Other installations and protests led by ACT UP led to the FDA changing policies that would allow for clinical trials to be greenlit faster, making it possible to get drugs in bodies. The Drugs in Bodies campaign had occupied the FDA offices in Washington DC, protesters dumped the ashes of their dead lovers on the White House lawn, demanding retribution for the inaction of the government officals that were complacent in their deaths. 


Article written by Dr. Robert E Gould that ran in Cosmopolitan Magazine, January 1988.

Protests also emerged from the article on the left, which was written by Robert E. Gould and published in a 1988 edition of Cosmopolitan magazine. The article states that women who are engaging in heterosexual, missionary style sex were not at risk for contracting HIV. The article was rife with other medical misinformation that perpetuated the stigmas surrounding the queer community and put women at risk. Follwing this article's publication, ACT UP organized an occupation of the Cosmopolitan offices in New York City. Alternative press publications produced op-eds with titles like "Don't Go to Bed With Cosmo" that dispelled the medical misinformation put out by Gould. Following this publication, there was an additional piece in Newsline that elaborated on the importance of women continuing to use barrier methods with all their intimate partners, regardless of either partners' sexual orientation. 

Communities that were created by activist worldbuilding within alternative press publications were instrumental in supporting those who spoke out against Gould as they occupied the offices of the magazine that gave him a platform to speak from. This was a profound example of the organization, protest, and coverage methodolgy created by the connection of community and press. 

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"Battle Scars" by Debi Sudahl, founder of On Our Backs: Entertainment for the Adventurous Lesbian. December 1994.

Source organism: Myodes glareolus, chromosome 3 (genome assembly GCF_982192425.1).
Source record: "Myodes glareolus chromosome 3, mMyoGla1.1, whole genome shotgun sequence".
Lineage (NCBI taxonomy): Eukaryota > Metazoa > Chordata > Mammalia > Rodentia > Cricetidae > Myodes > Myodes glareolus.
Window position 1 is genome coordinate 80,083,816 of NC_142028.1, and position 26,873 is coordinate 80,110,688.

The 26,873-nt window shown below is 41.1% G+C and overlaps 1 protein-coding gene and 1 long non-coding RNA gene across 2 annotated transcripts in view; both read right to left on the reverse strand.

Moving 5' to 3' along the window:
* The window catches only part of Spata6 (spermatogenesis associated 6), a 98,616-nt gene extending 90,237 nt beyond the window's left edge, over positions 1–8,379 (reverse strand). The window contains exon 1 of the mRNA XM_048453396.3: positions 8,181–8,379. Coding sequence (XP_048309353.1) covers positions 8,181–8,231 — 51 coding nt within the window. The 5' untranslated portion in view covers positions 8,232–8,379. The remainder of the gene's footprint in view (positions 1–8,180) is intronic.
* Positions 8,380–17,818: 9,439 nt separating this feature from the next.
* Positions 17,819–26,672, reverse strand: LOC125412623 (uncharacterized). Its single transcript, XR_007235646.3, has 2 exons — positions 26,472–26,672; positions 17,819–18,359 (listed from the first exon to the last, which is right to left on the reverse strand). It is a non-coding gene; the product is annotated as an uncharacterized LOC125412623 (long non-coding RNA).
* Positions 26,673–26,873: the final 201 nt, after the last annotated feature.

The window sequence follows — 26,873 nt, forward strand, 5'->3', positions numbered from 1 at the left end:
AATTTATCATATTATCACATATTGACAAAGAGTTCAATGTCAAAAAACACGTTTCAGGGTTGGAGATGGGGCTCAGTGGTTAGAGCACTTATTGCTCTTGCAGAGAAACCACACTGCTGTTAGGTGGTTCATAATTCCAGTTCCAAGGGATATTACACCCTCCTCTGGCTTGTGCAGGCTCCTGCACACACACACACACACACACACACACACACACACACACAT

Publications that weren't explicitly health information sources also took part in building communities and creating relationships between PWAs and alternative press. On Our Backs: Entertainment for the Adventurous Lesbian is a noteworthy example because it was a lesbian erotica magazine that created pornography that was health concious while also engaging with the community in destigmatized discussions about sex, pleasure, and queer life in the age of AIDS. 

Debbi Sundahl, one of the original creators of the magazine and the editor in chief during the publication's adolescence, wrote the piece on the right to elaborate on what it as like to produce a queer facing magazine during a time in which AIDS was furthering the stigmas that already caused harm for the LGBTQ+ community.

From an archival standpoint, this publication also raised significant concerns with regard to the ethical considerations of digitizing and storing the publication. Because this research was conducted remotely via digital archives and collections, we had to excercise particular care for the subjects within the publication. My archivist mentor and I chose to digitize select parts of the run based off of what information I wanted to study, then the article scans were collected and uploaded to a virtual box that is not accessible to the public. While a digital archive would create a great deal of access to the content and broaden the audience that the magazine could meet, it would also open the women and individuals within the magazine to the public eye. While anyone could have gone and bought the magazine when it still lived on the shelves, there was a sense of community found within those who sought it out. With that community came an ethics of care, even while presenting criticisms.  

If you are interested in reading more about the ethical considerations that impacted this research, you can read a blog post about the methodology that was utilized here.

About the Creator

Emily Kelly (they/she) is a student at the University of Pittsburgh majoring in Neuroscience and Gender, Sexuality, and Women's studies with a minor in chemistry and a certificate in the conceptual foundations of medicine. They plan to attend medical school and pursue a career in healthcare.


Emily would like to extend their deepest thanks to their archivist mentor, Megan Massenelli and their faculty mentor, Dr. Julie Beaulieu for their expert advice, encouragement, and the devotion of their Monday mornings to supporting this project. 

They would also like to extend their gratitude and appreciation to Laura Nelson, Patrick Mullen, Jeanann Croft, Gesina Phillips, Robin Kear, Helena VonVille, and staff of the University Library System for their support throughout the semester. 

Special thanks to their dog, Stink, for listening to the many excited ramblings that emerged from this research and providing feedback that was probably just a plea for more treats. 

Queer and Feminist Influences on Public Health in the Age of AIDS